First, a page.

His team’s success will now come down to luck, he tells Lewis. When the two best teams in the league face off in one game, the difference in skill is often marginal and alone will not guarantee the final score. If the ability of two lineups is roughly equal, the slightly better of the two lineups will usually prevail over a long, 162-game season. But in a short playoff series of five or seven games maximum, luck suddenly plays a much bigger role.

The immense power of luck in extremely competitive endeavors explains why so few top-flight professional sports teams repeat as champs. It’s why last year’s top hedge fund managers frequently underperform the following year and why businesses rise and fall.

Consider the 50 companies featured in three of the most popular business bestsellers of the past 40 years: In Search Of Excellence, Good to Great and the unfortunately named Built to Last. Of the 50, 16 failed within five years after the books in which they were featured were published. And 23 more became mediocre as they underperformed the S&P 500 Index. It wasn’t because their managers or workers stopped trying or innovating. It was because things even out. If you get an extreme result in one period, the next result will probably drift back toward the average. Statisticians call it regression to mean. Normal people might just say their luck ran out.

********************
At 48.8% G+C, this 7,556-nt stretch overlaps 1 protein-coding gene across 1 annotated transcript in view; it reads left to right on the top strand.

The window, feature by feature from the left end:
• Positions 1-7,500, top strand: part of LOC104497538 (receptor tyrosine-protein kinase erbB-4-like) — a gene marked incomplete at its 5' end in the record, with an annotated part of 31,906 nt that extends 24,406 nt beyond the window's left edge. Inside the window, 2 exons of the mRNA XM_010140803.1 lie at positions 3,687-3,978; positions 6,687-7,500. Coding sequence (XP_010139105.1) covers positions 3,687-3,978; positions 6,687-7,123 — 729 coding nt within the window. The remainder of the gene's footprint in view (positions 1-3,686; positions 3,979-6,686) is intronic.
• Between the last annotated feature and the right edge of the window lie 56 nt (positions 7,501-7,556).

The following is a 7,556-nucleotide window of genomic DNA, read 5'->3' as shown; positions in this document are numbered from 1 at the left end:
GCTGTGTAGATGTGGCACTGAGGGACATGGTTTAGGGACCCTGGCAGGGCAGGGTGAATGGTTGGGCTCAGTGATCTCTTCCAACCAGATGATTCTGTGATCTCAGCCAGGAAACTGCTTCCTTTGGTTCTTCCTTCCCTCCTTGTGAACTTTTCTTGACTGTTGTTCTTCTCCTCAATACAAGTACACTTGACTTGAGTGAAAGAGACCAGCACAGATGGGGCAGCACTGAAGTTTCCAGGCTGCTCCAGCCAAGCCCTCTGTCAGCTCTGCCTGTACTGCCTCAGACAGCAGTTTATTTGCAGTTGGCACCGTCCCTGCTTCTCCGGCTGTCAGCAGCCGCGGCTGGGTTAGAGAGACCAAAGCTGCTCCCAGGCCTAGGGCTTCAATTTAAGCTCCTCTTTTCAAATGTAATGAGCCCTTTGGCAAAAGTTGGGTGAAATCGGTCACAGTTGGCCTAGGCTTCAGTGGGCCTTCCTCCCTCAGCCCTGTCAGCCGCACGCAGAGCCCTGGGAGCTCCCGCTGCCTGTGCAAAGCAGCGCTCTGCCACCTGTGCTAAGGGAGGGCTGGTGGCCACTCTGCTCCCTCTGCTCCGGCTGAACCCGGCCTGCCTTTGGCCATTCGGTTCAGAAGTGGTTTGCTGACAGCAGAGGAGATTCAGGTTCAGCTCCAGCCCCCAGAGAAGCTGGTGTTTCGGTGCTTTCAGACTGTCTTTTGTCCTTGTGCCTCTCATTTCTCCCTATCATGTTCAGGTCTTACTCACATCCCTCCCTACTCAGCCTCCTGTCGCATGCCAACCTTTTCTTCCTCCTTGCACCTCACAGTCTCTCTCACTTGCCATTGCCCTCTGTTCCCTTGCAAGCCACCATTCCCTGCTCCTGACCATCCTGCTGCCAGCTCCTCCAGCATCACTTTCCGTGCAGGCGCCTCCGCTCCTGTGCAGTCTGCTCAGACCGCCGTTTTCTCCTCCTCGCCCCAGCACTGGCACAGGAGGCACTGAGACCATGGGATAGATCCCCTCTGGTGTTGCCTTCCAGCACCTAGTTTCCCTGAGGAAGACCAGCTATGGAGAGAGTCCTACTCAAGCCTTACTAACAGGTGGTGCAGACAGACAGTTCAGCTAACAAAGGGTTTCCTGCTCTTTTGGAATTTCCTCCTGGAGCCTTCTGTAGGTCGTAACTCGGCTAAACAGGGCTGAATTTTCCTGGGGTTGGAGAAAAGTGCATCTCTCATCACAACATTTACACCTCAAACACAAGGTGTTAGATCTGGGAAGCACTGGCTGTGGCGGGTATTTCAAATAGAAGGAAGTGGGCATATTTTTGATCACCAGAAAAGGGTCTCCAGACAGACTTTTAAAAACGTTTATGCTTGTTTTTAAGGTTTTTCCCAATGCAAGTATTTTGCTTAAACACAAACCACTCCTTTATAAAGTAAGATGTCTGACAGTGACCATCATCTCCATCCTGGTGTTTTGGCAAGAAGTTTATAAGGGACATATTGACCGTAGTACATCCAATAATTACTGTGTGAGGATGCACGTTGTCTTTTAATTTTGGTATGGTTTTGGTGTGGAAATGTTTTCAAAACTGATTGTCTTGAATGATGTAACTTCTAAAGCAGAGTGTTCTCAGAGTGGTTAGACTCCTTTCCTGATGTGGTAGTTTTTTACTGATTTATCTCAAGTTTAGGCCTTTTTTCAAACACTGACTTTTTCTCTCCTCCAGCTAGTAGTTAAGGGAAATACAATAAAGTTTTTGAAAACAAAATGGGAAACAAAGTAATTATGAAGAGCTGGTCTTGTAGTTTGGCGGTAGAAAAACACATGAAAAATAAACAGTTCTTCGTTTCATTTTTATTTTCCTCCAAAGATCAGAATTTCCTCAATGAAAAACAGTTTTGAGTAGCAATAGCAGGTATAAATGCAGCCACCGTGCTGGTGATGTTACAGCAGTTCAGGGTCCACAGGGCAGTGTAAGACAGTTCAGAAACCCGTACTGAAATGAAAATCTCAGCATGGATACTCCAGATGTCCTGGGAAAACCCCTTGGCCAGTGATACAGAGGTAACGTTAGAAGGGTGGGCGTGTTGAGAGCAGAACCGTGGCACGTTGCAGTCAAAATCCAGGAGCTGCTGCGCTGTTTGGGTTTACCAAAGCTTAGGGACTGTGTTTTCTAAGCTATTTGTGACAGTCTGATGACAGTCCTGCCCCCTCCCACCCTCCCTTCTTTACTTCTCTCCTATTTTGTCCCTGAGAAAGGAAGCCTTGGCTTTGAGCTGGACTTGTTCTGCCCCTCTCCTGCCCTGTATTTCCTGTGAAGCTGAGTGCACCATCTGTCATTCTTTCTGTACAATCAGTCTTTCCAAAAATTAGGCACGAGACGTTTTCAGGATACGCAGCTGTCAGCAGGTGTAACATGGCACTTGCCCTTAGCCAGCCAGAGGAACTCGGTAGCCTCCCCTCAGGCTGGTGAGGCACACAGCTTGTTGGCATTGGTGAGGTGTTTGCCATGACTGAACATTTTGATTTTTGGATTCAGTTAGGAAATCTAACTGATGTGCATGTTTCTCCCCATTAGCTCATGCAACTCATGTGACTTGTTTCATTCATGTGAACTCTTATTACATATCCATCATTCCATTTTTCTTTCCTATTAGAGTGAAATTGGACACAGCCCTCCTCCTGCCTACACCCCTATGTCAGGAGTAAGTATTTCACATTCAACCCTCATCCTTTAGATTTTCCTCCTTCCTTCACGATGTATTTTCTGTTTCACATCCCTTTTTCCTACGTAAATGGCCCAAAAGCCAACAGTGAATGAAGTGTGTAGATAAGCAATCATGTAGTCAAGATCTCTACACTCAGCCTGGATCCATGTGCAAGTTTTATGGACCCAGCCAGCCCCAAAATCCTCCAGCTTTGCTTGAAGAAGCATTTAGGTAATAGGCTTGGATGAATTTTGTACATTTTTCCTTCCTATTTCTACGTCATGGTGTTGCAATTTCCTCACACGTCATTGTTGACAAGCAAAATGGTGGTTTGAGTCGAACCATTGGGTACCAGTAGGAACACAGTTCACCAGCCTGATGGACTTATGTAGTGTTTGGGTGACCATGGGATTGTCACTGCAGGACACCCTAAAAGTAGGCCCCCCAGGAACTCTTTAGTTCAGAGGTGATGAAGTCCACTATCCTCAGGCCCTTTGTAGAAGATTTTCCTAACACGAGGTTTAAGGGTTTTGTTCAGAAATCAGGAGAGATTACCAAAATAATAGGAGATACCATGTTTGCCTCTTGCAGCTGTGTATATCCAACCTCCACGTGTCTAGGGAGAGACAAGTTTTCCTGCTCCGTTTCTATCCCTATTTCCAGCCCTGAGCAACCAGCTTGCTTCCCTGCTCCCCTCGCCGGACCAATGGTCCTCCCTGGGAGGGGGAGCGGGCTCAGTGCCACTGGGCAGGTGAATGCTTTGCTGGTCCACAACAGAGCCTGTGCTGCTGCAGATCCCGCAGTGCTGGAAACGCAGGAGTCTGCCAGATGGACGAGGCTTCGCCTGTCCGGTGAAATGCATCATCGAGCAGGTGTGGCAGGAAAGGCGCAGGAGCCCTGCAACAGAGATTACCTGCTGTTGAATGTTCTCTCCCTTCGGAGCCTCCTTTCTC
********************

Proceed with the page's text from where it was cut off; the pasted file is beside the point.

All this is not to imply that you are helpless before fate or that you should bet the coming month’s payroll on the roulette table the next time you’re in Vegas for a trade show. There is still much in life you do control.

Luck, while it can’t be tamed, can be influenced. Among people who study variance, chance and fortune—a surprisingly eclectic lot that includes psychologists, poker players, stock market quants, modern Stoics and Buddhist monks—there is a common view that luck is neither bad nor good nor personal. Without us to supply meaning, it’s simply “noise.” It’s how we deal with luck that matters. Indeed, it is managing this interplay between chance and skill that makes life so interesting.